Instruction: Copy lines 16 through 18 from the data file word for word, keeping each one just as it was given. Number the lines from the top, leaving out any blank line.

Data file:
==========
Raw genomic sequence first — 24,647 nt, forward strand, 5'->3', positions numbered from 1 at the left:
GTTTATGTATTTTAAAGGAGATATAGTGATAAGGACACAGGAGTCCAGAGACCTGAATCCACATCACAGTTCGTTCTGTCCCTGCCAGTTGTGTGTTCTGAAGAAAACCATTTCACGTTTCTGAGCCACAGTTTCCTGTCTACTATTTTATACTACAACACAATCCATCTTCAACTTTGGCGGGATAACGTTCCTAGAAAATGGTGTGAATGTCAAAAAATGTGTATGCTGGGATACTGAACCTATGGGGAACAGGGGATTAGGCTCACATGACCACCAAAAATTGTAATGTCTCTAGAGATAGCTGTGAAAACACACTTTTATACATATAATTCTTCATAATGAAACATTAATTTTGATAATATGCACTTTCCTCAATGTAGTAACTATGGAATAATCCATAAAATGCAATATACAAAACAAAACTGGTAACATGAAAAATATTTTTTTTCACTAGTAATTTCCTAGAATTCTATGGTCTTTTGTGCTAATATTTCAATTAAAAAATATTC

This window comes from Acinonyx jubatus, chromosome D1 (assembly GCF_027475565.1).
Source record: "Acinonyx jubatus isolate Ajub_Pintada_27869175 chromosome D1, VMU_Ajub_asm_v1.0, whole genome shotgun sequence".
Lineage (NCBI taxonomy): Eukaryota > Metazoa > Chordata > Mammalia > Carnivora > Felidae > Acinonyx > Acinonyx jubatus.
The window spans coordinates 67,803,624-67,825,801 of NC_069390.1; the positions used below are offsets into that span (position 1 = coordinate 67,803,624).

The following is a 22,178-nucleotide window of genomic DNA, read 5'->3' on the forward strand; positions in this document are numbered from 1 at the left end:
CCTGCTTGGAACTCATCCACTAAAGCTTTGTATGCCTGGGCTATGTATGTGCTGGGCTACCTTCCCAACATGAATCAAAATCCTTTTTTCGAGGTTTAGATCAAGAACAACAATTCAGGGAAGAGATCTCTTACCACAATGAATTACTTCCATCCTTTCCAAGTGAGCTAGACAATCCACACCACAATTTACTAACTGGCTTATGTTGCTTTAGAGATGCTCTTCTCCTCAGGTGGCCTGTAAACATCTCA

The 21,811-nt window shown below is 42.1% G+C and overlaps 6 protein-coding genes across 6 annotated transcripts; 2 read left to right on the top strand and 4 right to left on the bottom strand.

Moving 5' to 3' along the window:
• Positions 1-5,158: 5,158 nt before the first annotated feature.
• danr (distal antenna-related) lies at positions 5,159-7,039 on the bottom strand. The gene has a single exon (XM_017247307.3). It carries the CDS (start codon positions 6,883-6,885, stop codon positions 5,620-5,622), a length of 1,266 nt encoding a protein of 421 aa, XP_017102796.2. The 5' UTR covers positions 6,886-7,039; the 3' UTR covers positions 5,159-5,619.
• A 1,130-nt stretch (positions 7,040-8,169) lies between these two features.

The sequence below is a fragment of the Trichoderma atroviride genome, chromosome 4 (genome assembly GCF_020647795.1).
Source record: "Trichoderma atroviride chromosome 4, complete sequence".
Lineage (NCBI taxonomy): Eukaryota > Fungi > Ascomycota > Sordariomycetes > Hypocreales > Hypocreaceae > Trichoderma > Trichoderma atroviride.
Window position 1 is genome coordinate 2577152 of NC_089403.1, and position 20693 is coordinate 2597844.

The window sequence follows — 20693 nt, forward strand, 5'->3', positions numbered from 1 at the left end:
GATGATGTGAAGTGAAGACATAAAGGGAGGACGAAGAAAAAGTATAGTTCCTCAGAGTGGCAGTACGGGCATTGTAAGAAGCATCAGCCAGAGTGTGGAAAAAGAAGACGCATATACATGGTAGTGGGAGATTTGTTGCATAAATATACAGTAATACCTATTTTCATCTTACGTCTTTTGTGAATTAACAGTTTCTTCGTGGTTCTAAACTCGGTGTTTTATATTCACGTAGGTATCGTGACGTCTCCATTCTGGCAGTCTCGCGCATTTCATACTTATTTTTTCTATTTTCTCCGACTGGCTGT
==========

Lineage (NCBI taxonomy): Eukaryota > Fungi > Ascomycota > Sordariomycetes > Hypocreales > Hypocreaceae > Trichoderma > Trichoderma atroviride.
Window position 1 is genome coordinate 2577152 of NC_089403.1, and position 20693 is coordinate 2597844.

The window sequence follows — 20693 nt, forward strand, 5'->3', positions numbered from 1 at the left end: